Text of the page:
For the past few months, I’ve been working on a lot of brand positioning exercises and marketing audits as well as attending a weekly bible study. As I’m preparing to enter Holy Week and Easter – my favorite time of the year – my professional and personal life is colliding in an interesting way.
I’ve been thinking about Jesus’ ministry and his time on earth a lot lately. And, I’ve been thinking about him as a brand too. And, when I think of him as a brand, his radical and remarkable message and unique selling proposition is clearly one of unconditional love, tolerance and forgiveness – but, love is his foundational core message. And, he demonstrated his core message of love by living it out loud through his actions and by making the ultimate sacrifice.
I say radical and remarkable because if you closely study The Sermon on the Mount, you’ll see what I mean. C’mon…turning the other cheek is one heck of a radical concept! Even today!
When I try to stand outside of my faith and look at Christianity as a product, it’s amazing that it has spread throughout the world and has welcomed 2 billion adherents without depending on large scale ad campaigns, social media and the like.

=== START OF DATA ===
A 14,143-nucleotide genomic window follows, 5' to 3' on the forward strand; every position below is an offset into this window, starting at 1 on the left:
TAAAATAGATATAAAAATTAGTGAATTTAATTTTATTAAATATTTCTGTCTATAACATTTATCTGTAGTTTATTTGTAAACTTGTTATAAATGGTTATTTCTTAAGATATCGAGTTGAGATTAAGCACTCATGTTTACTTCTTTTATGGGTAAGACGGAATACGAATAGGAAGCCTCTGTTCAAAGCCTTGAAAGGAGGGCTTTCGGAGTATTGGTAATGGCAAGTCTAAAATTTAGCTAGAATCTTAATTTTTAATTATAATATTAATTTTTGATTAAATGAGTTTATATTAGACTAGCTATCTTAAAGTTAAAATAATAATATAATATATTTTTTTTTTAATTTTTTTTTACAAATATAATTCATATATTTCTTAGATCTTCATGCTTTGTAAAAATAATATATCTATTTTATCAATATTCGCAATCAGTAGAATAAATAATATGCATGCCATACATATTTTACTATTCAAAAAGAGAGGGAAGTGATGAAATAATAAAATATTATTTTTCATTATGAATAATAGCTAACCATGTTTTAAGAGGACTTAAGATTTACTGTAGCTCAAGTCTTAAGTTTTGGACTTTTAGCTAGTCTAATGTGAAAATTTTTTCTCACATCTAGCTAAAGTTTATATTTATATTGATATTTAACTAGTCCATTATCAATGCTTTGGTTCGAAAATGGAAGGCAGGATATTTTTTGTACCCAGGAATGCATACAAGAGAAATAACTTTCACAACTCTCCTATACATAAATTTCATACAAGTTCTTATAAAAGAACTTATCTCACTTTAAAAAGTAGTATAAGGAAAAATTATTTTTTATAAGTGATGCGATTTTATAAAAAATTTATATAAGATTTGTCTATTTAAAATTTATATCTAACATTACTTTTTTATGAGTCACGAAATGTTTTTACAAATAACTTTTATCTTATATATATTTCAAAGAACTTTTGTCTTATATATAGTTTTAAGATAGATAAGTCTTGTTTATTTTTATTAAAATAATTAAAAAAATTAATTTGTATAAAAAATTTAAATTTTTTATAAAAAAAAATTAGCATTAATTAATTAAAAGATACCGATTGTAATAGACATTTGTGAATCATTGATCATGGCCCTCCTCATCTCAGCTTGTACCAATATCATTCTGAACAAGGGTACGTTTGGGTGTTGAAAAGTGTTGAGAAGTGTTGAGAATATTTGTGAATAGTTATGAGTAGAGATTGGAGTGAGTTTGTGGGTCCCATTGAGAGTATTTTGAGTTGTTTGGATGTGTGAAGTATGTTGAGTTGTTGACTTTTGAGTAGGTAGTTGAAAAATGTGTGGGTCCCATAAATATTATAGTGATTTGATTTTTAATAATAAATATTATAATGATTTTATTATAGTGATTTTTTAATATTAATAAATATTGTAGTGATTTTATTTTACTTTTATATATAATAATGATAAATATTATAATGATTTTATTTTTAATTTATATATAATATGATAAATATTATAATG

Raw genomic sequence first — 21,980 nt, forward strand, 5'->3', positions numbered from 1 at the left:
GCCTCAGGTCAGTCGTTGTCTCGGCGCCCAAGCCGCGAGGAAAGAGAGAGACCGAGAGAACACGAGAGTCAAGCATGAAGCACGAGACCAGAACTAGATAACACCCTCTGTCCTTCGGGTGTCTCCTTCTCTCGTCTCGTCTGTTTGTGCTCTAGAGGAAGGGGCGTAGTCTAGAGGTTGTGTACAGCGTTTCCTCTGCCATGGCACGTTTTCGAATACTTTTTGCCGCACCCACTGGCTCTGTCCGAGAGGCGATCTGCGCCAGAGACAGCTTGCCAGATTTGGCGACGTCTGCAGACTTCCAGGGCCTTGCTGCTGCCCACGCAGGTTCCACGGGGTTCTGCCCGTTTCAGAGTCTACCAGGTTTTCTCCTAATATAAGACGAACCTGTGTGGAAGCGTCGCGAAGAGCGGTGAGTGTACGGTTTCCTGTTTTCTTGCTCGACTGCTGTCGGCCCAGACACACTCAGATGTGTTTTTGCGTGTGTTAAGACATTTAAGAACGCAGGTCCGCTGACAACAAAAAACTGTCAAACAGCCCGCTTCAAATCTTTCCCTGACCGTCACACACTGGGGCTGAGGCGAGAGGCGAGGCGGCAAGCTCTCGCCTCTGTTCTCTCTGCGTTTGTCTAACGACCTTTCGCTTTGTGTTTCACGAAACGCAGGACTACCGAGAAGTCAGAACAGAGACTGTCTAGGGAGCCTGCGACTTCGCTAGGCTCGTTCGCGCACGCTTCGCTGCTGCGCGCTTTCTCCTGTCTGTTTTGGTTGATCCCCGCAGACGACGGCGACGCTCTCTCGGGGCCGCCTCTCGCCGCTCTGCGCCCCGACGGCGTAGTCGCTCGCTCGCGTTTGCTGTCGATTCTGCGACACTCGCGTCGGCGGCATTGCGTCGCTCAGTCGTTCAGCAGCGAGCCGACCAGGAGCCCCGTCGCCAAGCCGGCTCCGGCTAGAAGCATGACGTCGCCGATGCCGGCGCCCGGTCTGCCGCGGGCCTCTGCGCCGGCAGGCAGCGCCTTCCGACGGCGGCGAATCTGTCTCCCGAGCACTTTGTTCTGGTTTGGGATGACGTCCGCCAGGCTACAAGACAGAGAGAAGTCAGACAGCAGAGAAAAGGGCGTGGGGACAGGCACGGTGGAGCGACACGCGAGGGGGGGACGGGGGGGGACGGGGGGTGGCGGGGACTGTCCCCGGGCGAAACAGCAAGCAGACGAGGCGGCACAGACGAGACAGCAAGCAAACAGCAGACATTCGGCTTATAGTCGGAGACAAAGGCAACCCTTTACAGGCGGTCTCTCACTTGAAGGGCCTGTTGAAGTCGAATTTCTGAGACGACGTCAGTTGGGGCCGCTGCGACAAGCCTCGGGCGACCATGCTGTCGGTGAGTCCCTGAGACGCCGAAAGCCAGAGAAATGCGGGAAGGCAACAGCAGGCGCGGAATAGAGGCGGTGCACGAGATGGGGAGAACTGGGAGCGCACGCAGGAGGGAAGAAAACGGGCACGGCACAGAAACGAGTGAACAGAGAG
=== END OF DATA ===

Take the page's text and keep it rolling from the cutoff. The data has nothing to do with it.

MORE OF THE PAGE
Christianity has spread because one person – Jesus – started it by speaking his message of truth, being authentic, transparent and following a singular focused devout message of pure unconditional love for everyone.
It’s a great lesson for all of us people of the world and marketers too.
Happy Easter to all of you.
P.S.: With all due respect, this post is not meant to be sacrilegious at all, but merely an essay in effective branding/messaging. Also, for those of you interested in religious marketing lessons, I came across this Blog – Church Marketing Sucks – and found it pretty interesting. The site’s goal as stated is to…“frustate, educate and motivate the church to communicate, with uncompromising clarity, the truth of Jesus Christ.” Another interesting post is here, Jesus Is Not a Brand; Why it is dangerous to make evangelism another form of marketing, by Tyler Wigg Stevenson.